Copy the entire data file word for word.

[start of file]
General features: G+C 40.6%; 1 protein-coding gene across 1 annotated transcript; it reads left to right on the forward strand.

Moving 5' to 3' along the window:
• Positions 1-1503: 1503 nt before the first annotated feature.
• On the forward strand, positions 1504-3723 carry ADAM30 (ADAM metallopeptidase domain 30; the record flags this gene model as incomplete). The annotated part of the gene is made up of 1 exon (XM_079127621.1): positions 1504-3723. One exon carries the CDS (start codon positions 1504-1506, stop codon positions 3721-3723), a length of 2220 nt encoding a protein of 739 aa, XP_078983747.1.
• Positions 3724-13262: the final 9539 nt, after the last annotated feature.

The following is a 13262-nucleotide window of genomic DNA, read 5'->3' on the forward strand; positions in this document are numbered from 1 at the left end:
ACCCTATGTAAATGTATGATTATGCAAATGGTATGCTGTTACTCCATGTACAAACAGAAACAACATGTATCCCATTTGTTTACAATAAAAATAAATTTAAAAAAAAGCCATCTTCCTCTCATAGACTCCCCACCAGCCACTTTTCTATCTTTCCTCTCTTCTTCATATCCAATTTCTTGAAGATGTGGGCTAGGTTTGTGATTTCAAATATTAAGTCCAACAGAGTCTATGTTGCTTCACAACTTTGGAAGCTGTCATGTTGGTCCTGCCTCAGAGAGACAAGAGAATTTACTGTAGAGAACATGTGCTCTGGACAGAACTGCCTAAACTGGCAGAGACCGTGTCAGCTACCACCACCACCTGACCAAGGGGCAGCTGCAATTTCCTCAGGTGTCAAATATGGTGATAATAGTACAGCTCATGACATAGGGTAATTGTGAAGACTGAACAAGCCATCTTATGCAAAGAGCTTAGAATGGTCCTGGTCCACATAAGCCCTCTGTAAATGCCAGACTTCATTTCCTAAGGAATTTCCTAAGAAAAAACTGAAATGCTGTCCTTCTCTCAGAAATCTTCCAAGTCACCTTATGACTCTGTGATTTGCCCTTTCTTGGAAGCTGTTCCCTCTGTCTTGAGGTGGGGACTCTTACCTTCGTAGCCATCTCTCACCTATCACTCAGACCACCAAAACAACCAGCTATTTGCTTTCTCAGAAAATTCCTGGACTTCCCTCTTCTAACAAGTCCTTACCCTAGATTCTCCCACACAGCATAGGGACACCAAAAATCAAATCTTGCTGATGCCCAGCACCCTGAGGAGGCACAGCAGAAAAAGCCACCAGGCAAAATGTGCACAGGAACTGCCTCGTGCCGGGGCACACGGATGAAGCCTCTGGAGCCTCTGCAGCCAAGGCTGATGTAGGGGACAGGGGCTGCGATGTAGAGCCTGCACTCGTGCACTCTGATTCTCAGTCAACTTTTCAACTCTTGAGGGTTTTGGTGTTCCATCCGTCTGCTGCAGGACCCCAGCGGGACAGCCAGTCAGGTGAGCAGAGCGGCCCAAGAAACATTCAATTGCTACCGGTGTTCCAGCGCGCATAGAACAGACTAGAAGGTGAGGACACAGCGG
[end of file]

General features: G+C 40.6%; 1 protein-coding gene across 1 annotated transcript; it reads left to right on the forward strand.

Moving 5' to 3' along the window:
• Positions 1-1503: 1503 nt before the first annotated feature.
• On the forward strand, positions 1504-3723 carry ADAM30 (ADAM metallopeptidase domain 30; the record flags this gene model as incomplete). The annotated part of the gene is made up of 1 exon (XM_079127621.1): positions 1504-3723. One exon carries the CDS (start codon positions 1504-1506, stop codon positions 3721-3723), a length of 2220 nt encoding a protein of 739 aa, XP_078983747.1.
• Positions 3724-13262: the final 9539 nt, after the last annotated feature.

The following is a 13262-nucleotide window of genomic DNA, read 5'->3' on the forward strand; positions in this document are numbered from 1 at the left end:
ACCCTATGTAAATGTATGATTATGCAAATGGTATGCTGTTACTCCATGTACAAACAGAAACAACATGTATCCCATTTGTTTACAATAAAAATAAATTTAAAAAAAAGCCATCTTCCTCTCATAGACTCCCCACCAGCCACTTTTCTATCTTTCCTCTCTTCTTCATATCCAATTTCTTGAAGATGTGGGCTAGGTTTGTGATTTCAAATATTAAGTCCAACAGAGTCTATGTTGCTTCACAACTTTGGAAGCTGTCATGTTGGTCCTGCCTCAGAGAGACAAGAGAATTTACTGTAGAGAACATGTGCTCTGGACAGAACTGCCTAAACTGGCAGAGACCGTGTCAGCTACCACCACCACCTGACCAAGGGGCAGCTGCAATTTCCTCAGGTGTCAAATATGGTGATAATAGTACAGCTCATGACATAGGGTAATTGTGAAGACTGAACAAGCCATCTTATGCAAAGAGCTTAGAATGGTCCTGGTCCACATAAGCCCTCTGTAAATGCCAGACTTCATTTCCTAAGGAATTTCCTAAGAAAAAACTGAAATGCTGTCCTTCTCTCAGAAATCTTCCAAGTCACCTTATGACTCTGTGATTTGCCCTTTCTTGGAAGCTGTTCCCTCTGTCTTGAGGTGGGGACTCTTACCTTCGTAGCCATCTCTCACCTATCACTCAGACCACCAAAACAACCAGCTATTTGCTTTCTCAGAAAATTCCTGGACTTCCCTCTTCTAACAAGTCCTTACCCTAGATTCTCCCACACAGCATAGGGACACCAAAAATCAAATCTTGCTGATGCCCAGCACCCTGAGGAGGCACAGCAGAAAAAGCCACCAGGCAAAATGTGCACAGGAACTGCCTCGTGCCGGGGCACACGGATGAAGCCTCTGGAGCCTCTGCAGCCAAGGCTGATGTAGGGGACAGGGGCTGCGATGTAGAGCCTGCACTCGTGCACTCTGATTCTCAGTCAACTTTTCAACTCTTGAGGGTTTTGGTGTTCCATCCGTCTGCTGCAGGACCCCAGCGGGACAGCCAGTCAGGTGAGCAGAGCGGCCCAAGAAACATTCAATTGCTACCGGTGTTCCAGCGCGCATAGAACAGACTAGAAGGTGAGGACACAGCGG